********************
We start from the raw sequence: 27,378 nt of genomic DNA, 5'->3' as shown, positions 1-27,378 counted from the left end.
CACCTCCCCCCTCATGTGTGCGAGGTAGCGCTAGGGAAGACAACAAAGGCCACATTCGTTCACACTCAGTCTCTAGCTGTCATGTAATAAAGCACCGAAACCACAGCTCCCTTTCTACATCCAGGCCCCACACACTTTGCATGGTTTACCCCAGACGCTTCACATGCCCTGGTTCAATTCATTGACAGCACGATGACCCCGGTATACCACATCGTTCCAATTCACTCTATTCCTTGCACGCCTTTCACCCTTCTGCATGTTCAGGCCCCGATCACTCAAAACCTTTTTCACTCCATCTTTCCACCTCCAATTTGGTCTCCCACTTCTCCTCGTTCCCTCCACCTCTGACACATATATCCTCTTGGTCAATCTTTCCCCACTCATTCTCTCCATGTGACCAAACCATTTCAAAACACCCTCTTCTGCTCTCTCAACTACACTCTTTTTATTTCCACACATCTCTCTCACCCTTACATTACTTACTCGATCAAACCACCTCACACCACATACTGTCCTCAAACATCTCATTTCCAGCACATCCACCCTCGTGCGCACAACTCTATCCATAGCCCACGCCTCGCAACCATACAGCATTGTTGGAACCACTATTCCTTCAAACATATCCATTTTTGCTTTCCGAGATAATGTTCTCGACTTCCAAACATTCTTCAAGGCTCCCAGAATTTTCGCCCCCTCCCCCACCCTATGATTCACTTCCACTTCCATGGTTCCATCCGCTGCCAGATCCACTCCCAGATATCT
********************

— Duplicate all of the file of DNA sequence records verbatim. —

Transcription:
We start from the raw sequence: 27,378 nt of genomic DNA, 5'->3' as shown, positions 1-27,378 counted from the left end.
CACCTCCCCCCTCATGTGTGCGAGGTAGCGCTAGGGAAGACAACAAAGGCCACATTCGTTCACACTCAGTCTCTAGCTGTCATGTAATAAAGCACCGAAACCACAGCTCCCTTTCTACATCCAGGCCCCACACACTTTGCATGGTTTACCCCAGACGCTTCACATGCCCTGGTTCAATTCATTGACAGCACGATGACCCCGGTATACCACATCGTTCCAATTCACTCTATTCCTTGCACGCCTTTCACCCTTCTGCATGTTCAGGCCCCGATCACTCAAAACCTTTTTCACTCCATCTTTCCACCTCCAATTTGGTCTCCCACTTCTCCTCGTTCCCTCCACCTCTGACACATATATCCTCTTGGTCAATCTTTCCCCACTCATTCTCTCCATGTGACCAAACCATTTCAAAACACCCTCTTCTGCTCTCTCAACTACACTCTTTTTATTTCCACACATCTCTCTCACCCTTACATTACTTACTCGATCAAACCACCTCACACCACATACTGTCCTCAAACATCTCATTTCCAGCACATCCACCCTCGTGCGCACAACTCTATCCATAGCCCACGCCTCGCAACCATACAGCATTGTTGGAACCACTATTCCTTCAAACATATCCATTTTTGCTTTCCGAGATAATGTTCTCGACTTCCAAACATTCTTCAAGGCTCCCAGAATTTTCGCCCCCTCCCCCACCCTATGATTCACTTCCACTTCCATGGTTCCATCCGCTGCCAGATCCACTCCCAGATATCT